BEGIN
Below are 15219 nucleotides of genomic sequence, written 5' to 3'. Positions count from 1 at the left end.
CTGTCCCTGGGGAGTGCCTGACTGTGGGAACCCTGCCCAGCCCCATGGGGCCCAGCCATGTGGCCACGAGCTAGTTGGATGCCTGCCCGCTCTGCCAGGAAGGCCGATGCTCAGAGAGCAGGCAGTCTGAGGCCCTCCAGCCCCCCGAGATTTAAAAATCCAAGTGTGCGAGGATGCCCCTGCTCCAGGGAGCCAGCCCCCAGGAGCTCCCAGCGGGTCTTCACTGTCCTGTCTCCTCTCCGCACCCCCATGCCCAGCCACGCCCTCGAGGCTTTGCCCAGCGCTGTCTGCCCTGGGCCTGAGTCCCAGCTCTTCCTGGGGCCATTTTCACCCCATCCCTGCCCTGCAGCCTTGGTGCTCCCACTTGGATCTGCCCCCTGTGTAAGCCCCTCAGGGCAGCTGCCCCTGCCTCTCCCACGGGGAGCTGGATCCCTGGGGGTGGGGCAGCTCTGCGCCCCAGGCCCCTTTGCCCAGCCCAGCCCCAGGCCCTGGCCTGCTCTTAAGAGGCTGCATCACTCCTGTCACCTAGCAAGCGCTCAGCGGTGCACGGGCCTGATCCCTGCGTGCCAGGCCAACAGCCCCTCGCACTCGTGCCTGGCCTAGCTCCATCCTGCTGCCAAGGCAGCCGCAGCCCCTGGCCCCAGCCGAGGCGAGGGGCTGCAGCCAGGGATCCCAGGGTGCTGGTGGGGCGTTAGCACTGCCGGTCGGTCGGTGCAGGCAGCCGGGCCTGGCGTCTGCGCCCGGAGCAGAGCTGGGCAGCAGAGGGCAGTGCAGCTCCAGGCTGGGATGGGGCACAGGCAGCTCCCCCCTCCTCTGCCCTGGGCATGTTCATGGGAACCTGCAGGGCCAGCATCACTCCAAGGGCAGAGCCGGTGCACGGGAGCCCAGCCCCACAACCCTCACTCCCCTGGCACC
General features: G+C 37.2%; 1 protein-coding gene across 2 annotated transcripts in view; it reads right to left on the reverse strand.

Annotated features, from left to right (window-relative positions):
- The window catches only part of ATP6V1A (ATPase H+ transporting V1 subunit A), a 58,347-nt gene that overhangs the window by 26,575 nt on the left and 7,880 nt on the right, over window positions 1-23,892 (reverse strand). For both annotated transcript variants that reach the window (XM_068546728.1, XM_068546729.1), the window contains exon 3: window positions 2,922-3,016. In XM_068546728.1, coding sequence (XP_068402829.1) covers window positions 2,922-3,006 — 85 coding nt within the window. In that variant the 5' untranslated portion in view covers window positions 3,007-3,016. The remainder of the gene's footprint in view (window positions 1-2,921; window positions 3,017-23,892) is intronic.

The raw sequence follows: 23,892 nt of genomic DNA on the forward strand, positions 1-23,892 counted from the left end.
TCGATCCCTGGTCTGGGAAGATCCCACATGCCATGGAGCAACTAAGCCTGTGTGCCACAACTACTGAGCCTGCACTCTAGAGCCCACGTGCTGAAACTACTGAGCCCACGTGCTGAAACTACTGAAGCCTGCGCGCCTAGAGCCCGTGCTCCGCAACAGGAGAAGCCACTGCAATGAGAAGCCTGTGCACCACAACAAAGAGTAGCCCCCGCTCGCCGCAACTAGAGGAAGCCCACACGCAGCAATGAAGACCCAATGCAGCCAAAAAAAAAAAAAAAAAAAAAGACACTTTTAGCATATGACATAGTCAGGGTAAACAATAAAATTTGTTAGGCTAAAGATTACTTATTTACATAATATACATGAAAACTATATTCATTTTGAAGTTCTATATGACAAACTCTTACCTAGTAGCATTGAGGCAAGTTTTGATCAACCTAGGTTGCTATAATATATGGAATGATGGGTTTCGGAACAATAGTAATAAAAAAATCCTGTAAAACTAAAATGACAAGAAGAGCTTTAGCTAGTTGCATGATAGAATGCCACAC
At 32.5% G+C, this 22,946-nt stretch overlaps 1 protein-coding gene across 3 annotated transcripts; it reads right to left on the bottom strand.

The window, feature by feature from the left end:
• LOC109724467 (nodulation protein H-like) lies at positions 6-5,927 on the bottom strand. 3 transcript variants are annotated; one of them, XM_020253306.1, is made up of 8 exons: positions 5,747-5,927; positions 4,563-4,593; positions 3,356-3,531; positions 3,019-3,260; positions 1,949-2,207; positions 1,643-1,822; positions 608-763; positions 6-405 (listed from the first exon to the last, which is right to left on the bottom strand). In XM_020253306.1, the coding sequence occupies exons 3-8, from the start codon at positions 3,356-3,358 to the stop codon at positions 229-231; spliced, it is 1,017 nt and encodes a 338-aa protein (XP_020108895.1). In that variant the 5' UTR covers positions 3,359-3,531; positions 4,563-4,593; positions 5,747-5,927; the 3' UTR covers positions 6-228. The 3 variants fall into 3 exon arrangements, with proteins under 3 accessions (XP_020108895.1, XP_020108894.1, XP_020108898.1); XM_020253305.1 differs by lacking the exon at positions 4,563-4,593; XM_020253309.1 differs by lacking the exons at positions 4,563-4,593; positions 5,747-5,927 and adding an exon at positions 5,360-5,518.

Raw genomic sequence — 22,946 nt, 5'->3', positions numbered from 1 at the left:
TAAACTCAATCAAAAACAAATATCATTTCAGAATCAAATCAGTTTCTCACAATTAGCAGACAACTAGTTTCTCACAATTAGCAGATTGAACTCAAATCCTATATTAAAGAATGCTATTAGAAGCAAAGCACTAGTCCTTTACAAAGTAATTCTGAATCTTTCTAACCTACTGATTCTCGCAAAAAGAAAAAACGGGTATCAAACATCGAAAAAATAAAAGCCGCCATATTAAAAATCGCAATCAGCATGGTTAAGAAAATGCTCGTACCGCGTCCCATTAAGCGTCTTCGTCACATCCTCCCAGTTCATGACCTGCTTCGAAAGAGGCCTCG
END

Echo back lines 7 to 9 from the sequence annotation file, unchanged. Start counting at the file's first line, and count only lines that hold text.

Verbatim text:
TCGATCCCTGGTCTGGGAAGATCCCACATGCCATGGAGCAACTAAGCCTGTGTGCCACAACTACTGAGCCTGCACTCTAGAGCCCACGTGCTGAAACTACTGAGCCCACGTGCTGAAACTACTGAAGCCTGCGCGCCTAGAGCCCGTGCTCCGCAACAGGAGAAGCCACTGCAATGAGAAGCCTGTGCACCACAACAAAGAGTAGCCCCCGCTCGCCGCAACTAGAGGAAGCCCACACGCAGCAATGAAGACCCAATGCAGCCAAAAAAAAAAAAAAAAAAAAAGACACTTTTAGCATATGACATAGTCAGGGTAAACAATAAAATTTGTTAGGCTAAAGATTACTTATTTACATAATATACATGAAAACTATATTCATTTTGAAGTTCTATATGACAAACTCTTACCTAGTAGCATTGAGGCAAGTTTTGATCAACCTAGGTTGCTATAATATATGGAATGATGGGTTTCGGAACAATAGTAATAAAAAAATCCTGTAAAACTAAAATGACAAGAAGAGCTTTAGCTAGTTGCATGATAGAATGCCACAC
At 32.5% G+C, this 22,946-nt stretch overlaps 1 protein-coding gene across 3 annotated transcripts; it reads right to left on the bottom strand.

The window, feature by feature from the left end: